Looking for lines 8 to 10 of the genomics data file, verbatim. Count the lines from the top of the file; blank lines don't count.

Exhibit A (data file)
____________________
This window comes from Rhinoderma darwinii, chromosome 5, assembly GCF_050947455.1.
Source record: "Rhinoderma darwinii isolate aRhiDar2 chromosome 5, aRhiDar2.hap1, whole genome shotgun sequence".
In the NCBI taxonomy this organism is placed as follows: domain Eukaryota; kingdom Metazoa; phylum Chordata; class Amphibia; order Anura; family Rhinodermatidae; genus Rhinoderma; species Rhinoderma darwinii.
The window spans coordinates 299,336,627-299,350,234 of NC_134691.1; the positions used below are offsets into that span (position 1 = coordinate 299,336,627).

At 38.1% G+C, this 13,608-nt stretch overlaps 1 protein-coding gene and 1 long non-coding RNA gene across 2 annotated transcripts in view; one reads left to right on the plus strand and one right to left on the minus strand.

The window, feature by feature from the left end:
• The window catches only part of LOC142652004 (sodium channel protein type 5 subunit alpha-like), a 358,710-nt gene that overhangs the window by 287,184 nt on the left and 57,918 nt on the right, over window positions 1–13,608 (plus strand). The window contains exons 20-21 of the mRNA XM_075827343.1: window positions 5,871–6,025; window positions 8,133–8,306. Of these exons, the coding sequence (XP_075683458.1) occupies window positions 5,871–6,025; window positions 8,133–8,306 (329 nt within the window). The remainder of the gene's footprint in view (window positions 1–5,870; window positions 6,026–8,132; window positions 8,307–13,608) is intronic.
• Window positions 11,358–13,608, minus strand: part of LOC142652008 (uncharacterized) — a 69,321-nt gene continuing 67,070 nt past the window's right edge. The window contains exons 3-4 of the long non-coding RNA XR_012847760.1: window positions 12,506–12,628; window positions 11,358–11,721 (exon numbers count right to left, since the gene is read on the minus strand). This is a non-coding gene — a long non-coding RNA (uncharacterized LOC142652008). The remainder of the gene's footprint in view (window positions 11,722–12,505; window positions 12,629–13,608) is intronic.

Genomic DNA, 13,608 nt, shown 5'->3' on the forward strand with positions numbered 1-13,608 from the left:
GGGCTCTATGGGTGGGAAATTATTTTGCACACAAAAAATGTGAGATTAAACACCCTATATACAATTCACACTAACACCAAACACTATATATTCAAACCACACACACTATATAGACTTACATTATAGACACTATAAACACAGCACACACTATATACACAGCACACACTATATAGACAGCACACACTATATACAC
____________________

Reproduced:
• Window positions 11,358–13,608, minus strand: part of LOC142652008 (uncharacterized) — a 69,321-nt gene continuing 67,070 nt past the window's right edge. The window contains exons 3-4 of the long non-coding RNA XR_012847760.1: window positions 12,506–12,628; window positions 11,358–11,721 (exon numbers count right to left, since the gene is read on the minus strand). This is a non-coding gene — a long non-coding RNA (uncharacterized LOC142652008). The remainder of the gene's footprint in view (window positions 11,722–12,505; window positions 12,629–13,608) is intronic.

Genomic DNA, 13,608 nt, shown 5'->3' on the forward strand with positions numbered 1-13,608 from the left:
GGGCTCTATGGGTGGGAAATTATTTTGCACACAAAAAATGTGAGATTAAACACCCTATATACAATTCACACTAACACCAAACACTATATATTCAAACCACACACACTATATAGACTTACATTATAGACACTATAAACACAGCACACACTATATACACAGCACACACTATATAGACAGCACACACTATATACAC